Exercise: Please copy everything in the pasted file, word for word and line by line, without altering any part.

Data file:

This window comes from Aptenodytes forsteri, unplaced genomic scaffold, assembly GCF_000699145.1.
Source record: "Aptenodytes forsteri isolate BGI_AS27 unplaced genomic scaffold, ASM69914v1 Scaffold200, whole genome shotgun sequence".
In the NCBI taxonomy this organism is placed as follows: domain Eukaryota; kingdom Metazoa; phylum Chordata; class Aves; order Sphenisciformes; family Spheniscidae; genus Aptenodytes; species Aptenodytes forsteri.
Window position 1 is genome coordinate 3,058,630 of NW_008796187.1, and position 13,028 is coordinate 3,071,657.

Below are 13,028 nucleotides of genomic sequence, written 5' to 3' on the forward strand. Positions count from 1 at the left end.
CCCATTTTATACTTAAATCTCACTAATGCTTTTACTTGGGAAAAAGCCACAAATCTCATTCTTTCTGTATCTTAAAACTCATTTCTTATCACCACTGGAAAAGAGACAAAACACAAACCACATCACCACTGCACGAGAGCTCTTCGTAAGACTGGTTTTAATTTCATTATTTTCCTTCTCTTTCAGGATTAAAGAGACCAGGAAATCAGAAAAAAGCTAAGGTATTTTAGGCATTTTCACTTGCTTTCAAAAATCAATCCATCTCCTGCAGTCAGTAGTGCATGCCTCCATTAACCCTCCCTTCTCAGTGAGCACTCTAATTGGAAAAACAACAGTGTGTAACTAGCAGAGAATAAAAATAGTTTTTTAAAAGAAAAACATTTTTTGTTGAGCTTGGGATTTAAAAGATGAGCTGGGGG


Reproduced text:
This window comes from Aptenodytes forsteri, unplaced genomic scaffold, assembly GCF_000699145.1.
Source record: "Aptenodytes forsteri isolate BGI_AS27 unplaced genomic scaffold, ASM69914v1 Scaffold200, whole genome shotgun sequence".
In the NCBI taxonomy this organism is placed as follows: domain Eukaryota; kingdom Metazoa; phylum Chordata; class Aves; order Sphenisciformes; family Spheniscidae; genus Aptenodytes; species Aptenodytes forsteri.
Window position 1 is genome coordinate 3,058,630 of NW_008796187.1, and position 13,028 is coordinate 3,071,657.

Below are 13,028 nucleotides of genomic sequence, written 5' to 3' on the forward strand. Positions count from 1 at the left end.
CCCATTTTATACTTAAATCTCACTAATGCTTTTACTTGGGAAAAAGCCACAAATCTCATTCTTTCTGTATCTTAAAACTCATTTCTTATCACCACTGGAAAAGAGACAAAACACAAACCACATCACCACTGCACGAGAGCTCTTCGTAAGACTGGTTTTAATTTCATTATTTTCCTTCTCTTTCAGGATTAAAGAGACCAGGAAATCAGAAAAAAGCTAAGGTATTTTAGGCATTTTCACTTGCTTTCAAAAATCAATCCATCTCCTGCAGTCAGTAGTGCATGCCTCCATTAACCCTCCCTTCTCAGTGAGCACTCTAATTGGAAAAACAACAGTGTGTAACTAGCAGAGAATAAAAATAGTTTTTTAAAAGAAAAACATTTTTTGTTGAGCTTGGGATTTAAAAGATGAGCTGGGGG